Gyroplane Regulations

The U.S. government manages and controls airspace, certification, and regulations for both the pilot and the aircraft. The best source of information on regulations for gyroplanes is the U.S. Federal Aviation Administration (FAA) website.

You should start with the aviation authority (FAA) website (faa.gov), as well as the websites of aviation associations and flying clubs, or by talking to instructors and gyroplane pilots. Some keywords to search for are: gyroplane, gyrocopter, autogyroplane, rotorcraft, and experimental amateur aircraft.

Visit FAA.gov
FAA

The Federal Aviation Administration (FAA) is the agency that regulates aircraft. Gyroplanes are considered rotorcraft in the category of experimental amateur aircraft. GYROFOX gyroplane kits are production kits and assemblies designed for self-assembly by a gyroplane builder.

A gyroplane builder is the person who assembles the major part of the aircraft, defined as more than 50% of the fabrication and assembly work. The FAA refers to this as the Major Part Rule. It is also often referred to as the “51 percent rule.”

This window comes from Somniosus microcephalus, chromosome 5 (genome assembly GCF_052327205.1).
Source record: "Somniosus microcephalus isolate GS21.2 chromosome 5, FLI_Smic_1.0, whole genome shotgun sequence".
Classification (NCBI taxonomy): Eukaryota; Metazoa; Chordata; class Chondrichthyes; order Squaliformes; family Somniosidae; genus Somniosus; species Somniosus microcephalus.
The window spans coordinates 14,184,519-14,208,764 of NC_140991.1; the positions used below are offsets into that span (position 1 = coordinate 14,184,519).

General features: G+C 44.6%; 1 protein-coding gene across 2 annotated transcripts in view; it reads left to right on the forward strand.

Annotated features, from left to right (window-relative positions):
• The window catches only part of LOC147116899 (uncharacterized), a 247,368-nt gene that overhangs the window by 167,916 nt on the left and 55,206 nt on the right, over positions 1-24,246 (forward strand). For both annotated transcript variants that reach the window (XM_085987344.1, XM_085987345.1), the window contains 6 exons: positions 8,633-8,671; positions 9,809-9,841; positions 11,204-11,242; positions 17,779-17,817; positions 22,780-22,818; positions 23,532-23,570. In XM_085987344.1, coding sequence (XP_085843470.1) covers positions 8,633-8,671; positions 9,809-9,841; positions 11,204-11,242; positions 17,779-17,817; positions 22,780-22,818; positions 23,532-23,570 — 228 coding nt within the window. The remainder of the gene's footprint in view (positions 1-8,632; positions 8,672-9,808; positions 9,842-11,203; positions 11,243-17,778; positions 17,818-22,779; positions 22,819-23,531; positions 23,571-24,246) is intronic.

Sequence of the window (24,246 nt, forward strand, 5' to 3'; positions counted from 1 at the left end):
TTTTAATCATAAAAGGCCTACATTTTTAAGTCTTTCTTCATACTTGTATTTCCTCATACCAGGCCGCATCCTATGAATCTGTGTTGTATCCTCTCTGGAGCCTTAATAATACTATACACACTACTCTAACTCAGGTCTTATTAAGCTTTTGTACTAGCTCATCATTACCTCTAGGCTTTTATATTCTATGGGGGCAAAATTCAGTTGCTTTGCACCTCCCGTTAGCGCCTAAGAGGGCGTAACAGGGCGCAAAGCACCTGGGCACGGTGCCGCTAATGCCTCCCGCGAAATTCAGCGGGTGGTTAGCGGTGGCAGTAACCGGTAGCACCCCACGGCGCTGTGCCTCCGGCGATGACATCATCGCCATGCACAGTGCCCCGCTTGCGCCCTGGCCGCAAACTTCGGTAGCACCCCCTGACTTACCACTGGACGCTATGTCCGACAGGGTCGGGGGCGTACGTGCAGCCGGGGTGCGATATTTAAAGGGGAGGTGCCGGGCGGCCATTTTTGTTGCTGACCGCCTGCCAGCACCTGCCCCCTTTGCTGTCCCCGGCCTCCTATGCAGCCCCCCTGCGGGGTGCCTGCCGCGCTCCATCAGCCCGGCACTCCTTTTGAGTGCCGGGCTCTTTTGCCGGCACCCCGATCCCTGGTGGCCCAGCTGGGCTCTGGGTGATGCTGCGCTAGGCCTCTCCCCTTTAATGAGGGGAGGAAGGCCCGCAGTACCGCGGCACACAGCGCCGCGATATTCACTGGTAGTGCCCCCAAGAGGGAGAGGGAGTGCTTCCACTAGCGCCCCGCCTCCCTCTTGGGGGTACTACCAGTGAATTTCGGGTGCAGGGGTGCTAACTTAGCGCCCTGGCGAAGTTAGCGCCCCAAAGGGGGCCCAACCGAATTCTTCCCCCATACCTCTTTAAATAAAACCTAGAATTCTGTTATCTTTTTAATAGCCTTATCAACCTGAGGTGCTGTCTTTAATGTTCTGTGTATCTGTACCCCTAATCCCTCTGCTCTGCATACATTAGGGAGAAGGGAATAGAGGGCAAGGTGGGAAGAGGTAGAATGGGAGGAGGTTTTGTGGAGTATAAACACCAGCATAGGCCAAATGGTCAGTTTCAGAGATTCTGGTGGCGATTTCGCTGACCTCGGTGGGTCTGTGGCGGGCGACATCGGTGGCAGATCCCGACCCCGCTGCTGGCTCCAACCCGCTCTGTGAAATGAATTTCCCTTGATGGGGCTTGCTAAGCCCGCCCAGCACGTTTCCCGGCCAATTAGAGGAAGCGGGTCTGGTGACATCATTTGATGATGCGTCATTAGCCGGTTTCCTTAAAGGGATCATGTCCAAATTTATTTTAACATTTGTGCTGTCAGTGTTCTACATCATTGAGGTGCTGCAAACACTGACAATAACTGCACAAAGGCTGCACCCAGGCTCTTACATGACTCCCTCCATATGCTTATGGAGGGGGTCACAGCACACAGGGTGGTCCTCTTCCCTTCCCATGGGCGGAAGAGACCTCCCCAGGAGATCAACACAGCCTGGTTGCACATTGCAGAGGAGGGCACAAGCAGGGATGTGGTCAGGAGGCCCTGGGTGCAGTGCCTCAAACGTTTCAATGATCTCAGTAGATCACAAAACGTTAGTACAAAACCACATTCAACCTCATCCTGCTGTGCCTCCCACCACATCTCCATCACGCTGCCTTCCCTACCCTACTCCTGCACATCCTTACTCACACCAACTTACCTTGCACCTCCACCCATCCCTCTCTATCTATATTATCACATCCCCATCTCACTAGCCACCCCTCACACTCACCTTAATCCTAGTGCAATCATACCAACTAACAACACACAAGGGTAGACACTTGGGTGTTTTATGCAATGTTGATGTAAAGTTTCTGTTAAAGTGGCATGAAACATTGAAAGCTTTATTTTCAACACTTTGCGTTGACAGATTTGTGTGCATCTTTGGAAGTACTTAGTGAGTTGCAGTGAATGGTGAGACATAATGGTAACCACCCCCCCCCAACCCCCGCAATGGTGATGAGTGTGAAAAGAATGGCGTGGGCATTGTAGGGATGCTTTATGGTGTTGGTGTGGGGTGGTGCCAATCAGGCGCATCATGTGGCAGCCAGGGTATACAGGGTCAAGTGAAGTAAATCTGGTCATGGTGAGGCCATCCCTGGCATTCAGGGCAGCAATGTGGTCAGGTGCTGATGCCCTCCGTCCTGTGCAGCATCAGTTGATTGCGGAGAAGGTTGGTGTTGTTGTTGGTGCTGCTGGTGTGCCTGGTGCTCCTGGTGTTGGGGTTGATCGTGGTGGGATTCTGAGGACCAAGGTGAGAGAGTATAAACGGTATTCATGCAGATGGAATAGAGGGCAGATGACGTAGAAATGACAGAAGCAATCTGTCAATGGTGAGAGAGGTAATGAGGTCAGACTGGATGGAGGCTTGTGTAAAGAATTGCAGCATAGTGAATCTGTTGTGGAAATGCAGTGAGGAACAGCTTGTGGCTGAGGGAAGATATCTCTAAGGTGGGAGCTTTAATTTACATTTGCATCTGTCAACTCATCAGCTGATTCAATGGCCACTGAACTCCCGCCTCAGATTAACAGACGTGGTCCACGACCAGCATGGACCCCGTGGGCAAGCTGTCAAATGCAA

In order for a gyroplane to be certified under the Experimental Amateur-Built Aircraft category, the 51-percent builder must be an amateur who is building the aircraft for education or recreation. The builder must maintain a builder’s log and take pictures during construction. This information is provided to the builder must maintain a builder’s log and take pictures during construction. This information is provided to the FAA Designated Airworthiness Representative (DAR) at the time of the aircraft’s airworthiness inspection, so an Airworthiness Certificate can be issued.

Contact your nearest FAA Flight Standards District Office (FISDO)

Gyroplanes are as safe as the pilots who build and fly them.